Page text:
This week: Roman frescoes

Frescoes from the Cubiculum (bedroom) in the Villa of P. Fannius Synistor at Boscoreale, a mile north of Pompeii. IMAGE: Wikimedia Commons

Over the past few centuries of European history, we have grown used to the notion of the artist as celebrity.

As far back as the Italian Renaissance, Leonardo and Michelangelo were famous in their own lifetimes. More recently, we can see from the careers of many modern artists – Picasso and Warhol among them – how personal fame and artistic prowess have become ever more closely entwined.

It may come as a surprise, therefore, to learn that the creators of some of the most admired of all Western artworks – the richly painted mythological, erotic and landscape frescoes preserved on the walls of Roman villas and public buildings around the Bay of Naples – were always destined to remain anonymous.

As we discover this week on The Past, Romans considered wall paintings not as individual works of art, but simply as part of a building’s overall decorative scheme. Accordingly, the identities of the individual pictores who worked to such extraordinary effect in the towns and cities of Pompeii, Herculaneum, Boscoreale and Stabiae were for the most part lost to history, even as the artefacts they created were sealed under a blanket of pumice and ash following the devastating eruption of Mount Vesuvius in AD 79.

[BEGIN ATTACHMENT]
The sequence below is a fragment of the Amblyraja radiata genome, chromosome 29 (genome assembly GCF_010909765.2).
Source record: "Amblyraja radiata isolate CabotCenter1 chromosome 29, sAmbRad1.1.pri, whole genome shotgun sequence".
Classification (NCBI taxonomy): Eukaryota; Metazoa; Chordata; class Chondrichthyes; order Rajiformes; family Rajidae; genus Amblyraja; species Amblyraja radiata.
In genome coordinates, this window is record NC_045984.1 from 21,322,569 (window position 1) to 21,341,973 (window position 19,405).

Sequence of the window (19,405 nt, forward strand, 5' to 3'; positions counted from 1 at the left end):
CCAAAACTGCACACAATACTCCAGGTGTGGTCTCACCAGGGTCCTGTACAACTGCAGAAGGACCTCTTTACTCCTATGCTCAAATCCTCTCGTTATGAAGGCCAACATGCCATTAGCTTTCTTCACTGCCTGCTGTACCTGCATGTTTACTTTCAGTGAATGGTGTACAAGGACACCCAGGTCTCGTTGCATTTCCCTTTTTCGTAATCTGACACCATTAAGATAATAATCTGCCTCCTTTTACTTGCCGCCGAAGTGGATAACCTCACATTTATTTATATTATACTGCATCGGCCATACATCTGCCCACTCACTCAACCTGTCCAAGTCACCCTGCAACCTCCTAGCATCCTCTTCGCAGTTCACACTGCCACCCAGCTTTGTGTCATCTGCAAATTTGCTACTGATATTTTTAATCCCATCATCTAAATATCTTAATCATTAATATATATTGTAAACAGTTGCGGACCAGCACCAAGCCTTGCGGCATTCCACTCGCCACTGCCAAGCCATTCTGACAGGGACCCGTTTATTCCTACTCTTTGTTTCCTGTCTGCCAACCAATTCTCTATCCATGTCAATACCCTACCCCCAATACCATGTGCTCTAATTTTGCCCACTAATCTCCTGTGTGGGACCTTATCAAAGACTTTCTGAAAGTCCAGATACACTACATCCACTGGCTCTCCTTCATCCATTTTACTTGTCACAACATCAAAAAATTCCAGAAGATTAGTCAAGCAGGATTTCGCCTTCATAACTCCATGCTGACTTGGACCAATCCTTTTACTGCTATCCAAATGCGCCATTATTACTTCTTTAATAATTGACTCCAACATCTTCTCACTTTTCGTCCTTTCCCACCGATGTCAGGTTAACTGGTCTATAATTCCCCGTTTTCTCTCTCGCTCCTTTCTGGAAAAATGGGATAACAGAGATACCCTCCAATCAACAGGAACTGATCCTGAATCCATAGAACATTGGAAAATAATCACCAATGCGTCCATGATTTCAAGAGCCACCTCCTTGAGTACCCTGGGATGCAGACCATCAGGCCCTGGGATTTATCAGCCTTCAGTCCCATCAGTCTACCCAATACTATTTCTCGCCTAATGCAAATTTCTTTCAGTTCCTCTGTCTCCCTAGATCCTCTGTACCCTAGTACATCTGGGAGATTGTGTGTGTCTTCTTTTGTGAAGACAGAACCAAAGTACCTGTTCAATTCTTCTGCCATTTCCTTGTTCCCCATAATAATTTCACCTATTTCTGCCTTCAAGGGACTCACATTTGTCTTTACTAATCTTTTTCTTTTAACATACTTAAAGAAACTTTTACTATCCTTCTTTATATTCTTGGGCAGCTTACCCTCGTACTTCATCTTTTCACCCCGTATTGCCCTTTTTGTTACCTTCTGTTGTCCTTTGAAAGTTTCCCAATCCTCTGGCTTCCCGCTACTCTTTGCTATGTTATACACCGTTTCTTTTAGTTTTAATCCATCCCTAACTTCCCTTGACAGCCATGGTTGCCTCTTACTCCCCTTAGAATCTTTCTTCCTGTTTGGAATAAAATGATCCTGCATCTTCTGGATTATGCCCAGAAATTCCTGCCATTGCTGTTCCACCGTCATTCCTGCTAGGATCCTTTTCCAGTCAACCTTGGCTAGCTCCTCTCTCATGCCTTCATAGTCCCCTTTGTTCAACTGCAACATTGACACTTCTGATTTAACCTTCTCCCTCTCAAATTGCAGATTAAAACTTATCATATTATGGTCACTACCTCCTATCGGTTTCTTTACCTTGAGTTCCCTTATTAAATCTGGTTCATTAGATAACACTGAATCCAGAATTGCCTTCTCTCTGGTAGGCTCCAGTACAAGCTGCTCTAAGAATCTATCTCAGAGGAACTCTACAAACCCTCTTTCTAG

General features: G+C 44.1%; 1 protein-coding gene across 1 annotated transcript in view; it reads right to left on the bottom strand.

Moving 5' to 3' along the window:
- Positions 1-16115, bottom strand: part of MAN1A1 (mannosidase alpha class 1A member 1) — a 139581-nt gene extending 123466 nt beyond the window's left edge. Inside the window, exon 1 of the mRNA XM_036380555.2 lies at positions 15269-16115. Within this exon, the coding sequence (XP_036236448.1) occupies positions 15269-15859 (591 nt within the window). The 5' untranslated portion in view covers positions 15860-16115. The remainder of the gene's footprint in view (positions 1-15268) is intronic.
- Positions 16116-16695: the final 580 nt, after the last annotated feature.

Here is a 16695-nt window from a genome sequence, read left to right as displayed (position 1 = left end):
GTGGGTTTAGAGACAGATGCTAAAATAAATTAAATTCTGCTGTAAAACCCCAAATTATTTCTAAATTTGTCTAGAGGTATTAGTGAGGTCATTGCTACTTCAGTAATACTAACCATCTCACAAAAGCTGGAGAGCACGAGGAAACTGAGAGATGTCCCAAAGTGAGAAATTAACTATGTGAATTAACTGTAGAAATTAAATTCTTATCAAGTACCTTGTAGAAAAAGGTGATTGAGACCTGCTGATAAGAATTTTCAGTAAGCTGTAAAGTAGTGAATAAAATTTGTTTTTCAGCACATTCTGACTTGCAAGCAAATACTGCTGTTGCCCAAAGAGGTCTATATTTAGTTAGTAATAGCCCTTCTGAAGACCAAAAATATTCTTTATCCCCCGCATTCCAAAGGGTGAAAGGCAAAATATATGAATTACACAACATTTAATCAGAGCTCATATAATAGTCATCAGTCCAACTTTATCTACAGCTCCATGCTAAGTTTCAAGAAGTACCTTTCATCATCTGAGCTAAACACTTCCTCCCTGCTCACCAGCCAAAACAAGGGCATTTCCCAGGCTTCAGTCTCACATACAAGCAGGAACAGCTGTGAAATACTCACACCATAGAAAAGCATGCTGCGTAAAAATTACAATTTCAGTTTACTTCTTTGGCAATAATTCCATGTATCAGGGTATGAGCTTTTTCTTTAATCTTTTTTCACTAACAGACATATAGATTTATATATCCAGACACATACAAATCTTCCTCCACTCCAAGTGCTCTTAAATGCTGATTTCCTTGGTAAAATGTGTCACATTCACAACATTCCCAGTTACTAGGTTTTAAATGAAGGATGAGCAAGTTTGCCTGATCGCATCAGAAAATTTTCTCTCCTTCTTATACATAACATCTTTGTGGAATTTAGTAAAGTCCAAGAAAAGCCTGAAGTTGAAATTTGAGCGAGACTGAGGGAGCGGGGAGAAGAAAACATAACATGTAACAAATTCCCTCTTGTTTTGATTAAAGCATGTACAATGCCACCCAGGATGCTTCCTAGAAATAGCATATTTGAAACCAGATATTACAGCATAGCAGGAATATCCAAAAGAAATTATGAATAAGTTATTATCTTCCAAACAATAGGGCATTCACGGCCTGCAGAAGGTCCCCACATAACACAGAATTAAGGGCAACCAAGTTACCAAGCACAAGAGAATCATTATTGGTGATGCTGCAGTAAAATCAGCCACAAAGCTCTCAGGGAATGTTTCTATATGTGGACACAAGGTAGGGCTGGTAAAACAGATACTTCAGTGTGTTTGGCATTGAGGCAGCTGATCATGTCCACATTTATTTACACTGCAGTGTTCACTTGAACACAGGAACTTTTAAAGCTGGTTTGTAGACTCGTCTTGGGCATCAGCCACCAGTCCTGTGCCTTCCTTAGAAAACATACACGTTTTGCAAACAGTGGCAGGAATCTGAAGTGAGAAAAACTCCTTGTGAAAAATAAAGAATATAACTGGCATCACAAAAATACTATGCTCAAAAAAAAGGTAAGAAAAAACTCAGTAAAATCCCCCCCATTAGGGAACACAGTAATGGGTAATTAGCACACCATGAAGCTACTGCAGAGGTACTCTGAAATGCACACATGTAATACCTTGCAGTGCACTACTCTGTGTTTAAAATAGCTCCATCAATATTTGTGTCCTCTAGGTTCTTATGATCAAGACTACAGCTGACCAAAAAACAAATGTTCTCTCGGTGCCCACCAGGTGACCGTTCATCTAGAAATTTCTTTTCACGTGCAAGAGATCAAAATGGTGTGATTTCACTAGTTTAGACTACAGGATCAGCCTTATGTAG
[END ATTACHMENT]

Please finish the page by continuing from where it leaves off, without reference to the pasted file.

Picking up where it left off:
In the latest issue of Minerva magazine, Dalu Jones visits a major exhibition, I Pittori di Pompei (The Painters of Pompeii) at Bologna’s Museo Civico Archaeologico, that celebrates these brilliant but nameless Roman artists, and attempts finally to put the focus on their lives, careers, tools and techniques, rather than on the disaster which was to engulf their work.

Elsewhere this week, we have also been delving into the archives for more about Roman frescoes: we travelled to the Eternal City itself to marvel at the decorations at the Domus Aurea, Nero’s spectacular palace; we reported on a remarkable group of wall paintings unearthed at a rich Roman residence in the south of France; and we visited a fascinating temporary exhibition at Oxford’s Ashmolean Museum which looked at how artworks reflected the place of food in Roman life.

And finally, if all that leaves you hungry for more, don’t forget to have a go at our latest Quiz, which this week is also themed around Pompeii. Good luck, and we hope you enjoy The Past!

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